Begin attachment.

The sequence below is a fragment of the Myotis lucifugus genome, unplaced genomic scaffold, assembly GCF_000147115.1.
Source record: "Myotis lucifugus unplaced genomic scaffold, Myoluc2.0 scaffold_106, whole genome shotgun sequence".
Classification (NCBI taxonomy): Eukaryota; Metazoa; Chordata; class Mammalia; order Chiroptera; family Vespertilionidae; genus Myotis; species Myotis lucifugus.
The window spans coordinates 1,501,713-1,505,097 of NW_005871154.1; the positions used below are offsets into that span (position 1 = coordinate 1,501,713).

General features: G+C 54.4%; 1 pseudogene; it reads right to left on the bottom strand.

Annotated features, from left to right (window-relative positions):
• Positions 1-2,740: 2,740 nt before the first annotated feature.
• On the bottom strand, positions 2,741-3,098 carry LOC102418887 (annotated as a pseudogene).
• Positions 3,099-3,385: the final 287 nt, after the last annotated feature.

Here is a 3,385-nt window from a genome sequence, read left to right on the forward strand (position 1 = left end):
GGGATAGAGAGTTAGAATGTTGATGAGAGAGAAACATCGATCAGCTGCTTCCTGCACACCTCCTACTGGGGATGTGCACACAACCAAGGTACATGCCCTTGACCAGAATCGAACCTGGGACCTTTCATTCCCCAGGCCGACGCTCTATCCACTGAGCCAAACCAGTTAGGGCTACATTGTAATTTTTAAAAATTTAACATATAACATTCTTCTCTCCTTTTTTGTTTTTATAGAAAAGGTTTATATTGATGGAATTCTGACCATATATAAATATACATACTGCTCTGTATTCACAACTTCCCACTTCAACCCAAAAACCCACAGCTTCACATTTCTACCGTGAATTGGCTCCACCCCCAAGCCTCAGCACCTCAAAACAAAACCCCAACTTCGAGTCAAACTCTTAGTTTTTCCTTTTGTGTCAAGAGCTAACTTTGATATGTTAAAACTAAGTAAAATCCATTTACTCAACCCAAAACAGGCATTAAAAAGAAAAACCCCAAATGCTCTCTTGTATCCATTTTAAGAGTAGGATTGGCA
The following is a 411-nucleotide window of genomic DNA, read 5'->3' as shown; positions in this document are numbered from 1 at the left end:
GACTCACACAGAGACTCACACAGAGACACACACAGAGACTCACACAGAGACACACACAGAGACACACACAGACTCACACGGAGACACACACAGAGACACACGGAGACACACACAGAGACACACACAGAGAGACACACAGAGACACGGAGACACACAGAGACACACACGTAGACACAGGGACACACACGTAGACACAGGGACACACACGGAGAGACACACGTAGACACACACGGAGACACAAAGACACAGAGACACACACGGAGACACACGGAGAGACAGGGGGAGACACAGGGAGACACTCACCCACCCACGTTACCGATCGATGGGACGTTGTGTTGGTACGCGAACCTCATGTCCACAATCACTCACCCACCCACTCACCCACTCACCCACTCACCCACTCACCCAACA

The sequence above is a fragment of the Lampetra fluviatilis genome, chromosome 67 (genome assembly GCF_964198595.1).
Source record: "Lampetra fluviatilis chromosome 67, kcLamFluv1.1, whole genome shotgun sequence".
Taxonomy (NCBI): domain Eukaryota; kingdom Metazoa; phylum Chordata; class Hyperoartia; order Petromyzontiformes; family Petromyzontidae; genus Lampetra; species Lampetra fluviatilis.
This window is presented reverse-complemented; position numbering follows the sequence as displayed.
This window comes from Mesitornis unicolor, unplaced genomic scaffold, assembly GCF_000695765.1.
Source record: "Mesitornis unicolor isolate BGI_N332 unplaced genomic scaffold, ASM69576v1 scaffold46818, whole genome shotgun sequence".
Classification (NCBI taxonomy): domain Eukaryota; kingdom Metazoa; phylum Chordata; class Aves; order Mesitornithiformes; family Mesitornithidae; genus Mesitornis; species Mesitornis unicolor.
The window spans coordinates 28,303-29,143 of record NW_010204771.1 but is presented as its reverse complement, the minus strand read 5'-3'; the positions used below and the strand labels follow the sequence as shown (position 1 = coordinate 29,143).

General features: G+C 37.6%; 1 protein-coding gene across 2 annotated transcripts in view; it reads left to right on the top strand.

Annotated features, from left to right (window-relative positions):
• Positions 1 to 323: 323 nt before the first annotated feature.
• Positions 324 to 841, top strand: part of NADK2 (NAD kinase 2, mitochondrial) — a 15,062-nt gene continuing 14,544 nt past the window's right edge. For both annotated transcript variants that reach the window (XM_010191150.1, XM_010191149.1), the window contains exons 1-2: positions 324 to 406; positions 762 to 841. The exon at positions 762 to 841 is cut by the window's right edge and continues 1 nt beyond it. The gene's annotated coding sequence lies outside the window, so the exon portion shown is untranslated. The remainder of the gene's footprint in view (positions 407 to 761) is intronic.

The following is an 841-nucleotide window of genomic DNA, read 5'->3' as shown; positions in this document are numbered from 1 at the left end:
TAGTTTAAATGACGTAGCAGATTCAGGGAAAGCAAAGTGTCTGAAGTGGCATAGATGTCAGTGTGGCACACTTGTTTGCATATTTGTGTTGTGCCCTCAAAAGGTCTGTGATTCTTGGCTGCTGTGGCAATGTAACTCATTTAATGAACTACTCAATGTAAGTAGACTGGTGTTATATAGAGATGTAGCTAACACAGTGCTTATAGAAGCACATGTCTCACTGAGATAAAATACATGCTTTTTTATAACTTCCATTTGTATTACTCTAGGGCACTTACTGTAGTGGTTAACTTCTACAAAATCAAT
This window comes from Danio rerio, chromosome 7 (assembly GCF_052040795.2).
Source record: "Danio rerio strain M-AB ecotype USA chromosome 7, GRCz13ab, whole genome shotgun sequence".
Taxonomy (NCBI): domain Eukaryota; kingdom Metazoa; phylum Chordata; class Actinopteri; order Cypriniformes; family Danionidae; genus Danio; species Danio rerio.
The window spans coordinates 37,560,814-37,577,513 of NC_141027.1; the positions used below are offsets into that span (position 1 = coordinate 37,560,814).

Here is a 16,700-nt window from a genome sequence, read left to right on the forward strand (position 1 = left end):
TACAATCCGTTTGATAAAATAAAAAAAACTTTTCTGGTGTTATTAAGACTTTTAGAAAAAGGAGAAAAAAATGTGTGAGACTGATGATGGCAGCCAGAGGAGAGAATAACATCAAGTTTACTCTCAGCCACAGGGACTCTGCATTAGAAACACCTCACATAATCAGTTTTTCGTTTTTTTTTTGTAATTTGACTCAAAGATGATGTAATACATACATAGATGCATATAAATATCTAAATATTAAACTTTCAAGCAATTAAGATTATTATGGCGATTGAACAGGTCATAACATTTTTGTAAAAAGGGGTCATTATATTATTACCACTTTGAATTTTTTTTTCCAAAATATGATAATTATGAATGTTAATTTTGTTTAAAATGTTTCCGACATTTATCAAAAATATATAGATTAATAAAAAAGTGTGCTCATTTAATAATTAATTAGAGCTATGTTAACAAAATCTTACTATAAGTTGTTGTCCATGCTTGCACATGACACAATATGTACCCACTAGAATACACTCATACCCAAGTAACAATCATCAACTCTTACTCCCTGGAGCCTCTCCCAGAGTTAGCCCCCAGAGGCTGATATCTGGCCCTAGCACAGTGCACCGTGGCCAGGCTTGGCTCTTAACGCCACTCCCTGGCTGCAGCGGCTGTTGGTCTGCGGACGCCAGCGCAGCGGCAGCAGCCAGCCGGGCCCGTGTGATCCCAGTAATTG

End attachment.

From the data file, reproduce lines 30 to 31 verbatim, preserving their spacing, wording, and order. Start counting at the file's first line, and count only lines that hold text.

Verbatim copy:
Taxonomy (NCBI): domain Eukaryota; kingdom Metazoa; phylum Chordata; class Actinopteri; order Cypriniformes; family Danionidae; genus Danio; species Danio rerio.
The window spans coordinates 37,560,814-37,577,513 of NC_141027.1; the positions used below are offsets into that span (position 1 = coordinate 37,560,814).